When you apply for your Pensionado Visa there are several documents that must be submitted to the Immigration Department. You must get these in order before coming to Panama to start the process.

First, you must verify that your retirement income is at least U.S. $1,000.00 per month (or its equivalence, if is in foreign currency). If you are applying with a spouse and/or dependents an additional U.S. $250.00 is required for each.

If this income comes from Social Security it is very easy to confirm. Your local Social Security office will provide you with a statement of your account on request. If there is no Social Security office near you, you can request a Proof of Income letter online at: http://www.ssa.gov/onlineservices/.

Verification of income derived from a private pension is a bit more complicated. If the source is a private company you must have the following:

  1. A letter on the pension company’s official letterhead, from an administrator of foreign business of pensions, trusts, mutual funds, insurances, or banking, that certify the funds exist and must include the phrase that you receive the “pension for life.” It is extremely important that the exact phrase is used in the letter. The letter must be signed by a representative of the company with complete contact information for verification purposes;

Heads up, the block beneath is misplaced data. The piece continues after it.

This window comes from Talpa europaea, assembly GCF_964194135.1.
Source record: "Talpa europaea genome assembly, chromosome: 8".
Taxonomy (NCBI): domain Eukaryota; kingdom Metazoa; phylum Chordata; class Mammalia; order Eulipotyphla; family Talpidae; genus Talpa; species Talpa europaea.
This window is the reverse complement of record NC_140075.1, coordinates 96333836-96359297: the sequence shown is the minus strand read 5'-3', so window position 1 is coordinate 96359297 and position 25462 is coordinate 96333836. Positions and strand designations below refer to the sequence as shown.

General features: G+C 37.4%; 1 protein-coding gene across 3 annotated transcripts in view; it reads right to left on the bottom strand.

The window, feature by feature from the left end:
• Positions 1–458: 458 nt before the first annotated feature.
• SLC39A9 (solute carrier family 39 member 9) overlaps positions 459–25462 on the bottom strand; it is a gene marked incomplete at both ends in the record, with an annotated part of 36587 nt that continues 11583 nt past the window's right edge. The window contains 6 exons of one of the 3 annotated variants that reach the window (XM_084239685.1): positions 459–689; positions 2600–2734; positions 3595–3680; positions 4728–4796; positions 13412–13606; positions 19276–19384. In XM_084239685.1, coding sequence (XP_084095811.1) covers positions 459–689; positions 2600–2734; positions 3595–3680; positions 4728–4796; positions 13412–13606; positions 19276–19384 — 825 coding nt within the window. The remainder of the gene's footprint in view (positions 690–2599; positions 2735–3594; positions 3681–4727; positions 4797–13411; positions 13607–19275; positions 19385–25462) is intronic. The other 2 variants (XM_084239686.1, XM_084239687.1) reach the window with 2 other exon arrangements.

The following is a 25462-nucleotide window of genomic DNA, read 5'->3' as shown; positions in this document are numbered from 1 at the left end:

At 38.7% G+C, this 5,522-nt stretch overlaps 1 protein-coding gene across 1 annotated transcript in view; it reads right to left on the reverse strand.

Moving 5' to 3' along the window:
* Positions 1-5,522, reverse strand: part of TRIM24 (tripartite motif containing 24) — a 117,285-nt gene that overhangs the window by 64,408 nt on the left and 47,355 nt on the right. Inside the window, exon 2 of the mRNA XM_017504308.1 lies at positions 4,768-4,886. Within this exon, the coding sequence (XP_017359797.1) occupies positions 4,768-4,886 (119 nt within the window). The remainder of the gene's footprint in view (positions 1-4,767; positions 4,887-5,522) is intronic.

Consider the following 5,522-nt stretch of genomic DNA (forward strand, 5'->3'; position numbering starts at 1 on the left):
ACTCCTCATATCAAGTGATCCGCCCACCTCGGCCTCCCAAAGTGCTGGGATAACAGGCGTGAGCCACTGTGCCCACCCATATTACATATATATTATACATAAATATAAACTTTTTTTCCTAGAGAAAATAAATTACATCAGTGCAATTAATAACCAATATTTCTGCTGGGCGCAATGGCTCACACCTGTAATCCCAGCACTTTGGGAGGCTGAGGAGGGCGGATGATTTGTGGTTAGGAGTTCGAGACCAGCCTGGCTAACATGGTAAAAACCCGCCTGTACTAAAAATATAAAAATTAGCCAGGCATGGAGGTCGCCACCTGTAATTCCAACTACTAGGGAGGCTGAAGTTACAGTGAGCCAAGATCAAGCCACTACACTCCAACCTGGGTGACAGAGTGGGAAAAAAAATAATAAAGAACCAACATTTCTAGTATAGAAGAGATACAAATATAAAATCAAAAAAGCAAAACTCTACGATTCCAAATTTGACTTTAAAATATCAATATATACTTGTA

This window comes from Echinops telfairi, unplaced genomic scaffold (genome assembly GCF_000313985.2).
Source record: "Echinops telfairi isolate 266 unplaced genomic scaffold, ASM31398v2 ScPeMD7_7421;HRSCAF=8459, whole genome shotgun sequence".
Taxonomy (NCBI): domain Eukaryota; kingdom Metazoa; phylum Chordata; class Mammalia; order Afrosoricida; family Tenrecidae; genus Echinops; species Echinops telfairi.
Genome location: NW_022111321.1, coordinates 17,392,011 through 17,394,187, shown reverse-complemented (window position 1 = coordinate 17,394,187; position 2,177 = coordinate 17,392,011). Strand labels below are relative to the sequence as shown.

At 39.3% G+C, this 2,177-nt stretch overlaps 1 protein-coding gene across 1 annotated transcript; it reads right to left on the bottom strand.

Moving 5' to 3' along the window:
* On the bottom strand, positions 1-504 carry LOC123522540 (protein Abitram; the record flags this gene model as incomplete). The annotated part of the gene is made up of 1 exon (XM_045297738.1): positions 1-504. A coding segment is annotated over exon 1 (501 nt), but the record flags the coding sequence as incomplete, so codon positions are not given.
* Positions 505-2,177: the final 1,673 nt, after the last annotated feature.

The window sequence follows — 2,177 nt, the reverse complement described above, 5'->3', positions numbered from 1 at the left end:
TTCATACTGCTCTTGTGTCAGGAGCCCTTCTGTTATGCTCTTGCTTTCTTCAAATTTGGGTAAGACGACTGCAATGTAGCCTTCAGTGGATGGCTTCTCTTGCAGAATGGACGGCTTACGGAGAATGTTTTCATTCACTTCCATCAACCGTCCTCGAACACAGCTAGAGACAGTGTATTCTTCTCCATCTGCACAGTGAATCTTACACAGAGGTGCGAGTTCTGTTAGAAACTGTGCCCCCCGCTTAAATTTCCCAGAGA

2. Certificate of existence of the business that administers the fund;
  3. Proof that the payments are being made. This can be done by providing copies of pension payment checks or bank statements showing deposits.

All of these documents must be “original,” “official,” “updated” and “authenticated.”

You need to provide a criminal background issued by the FBI (in the case of US Citizens). For citizens of other countries the criminal background must be issued by a Police agency that covers  the country. For an FBI background go to the following web site and follow their instructions. http://www.fbi.gov/hq/cjisd/fprequest.htm

Documents issued in one country and need to be used in another country, must be “authenticated” or “legalized” before they can be recognized in a foreign country. There are two ways you can get your documents “authenticated” or “legalized”. You can send them to the Consulate of Panama located in your area or apply for the “Apostil”. The Apostil in the case of US citizens, can be obtained at the Secretary of State.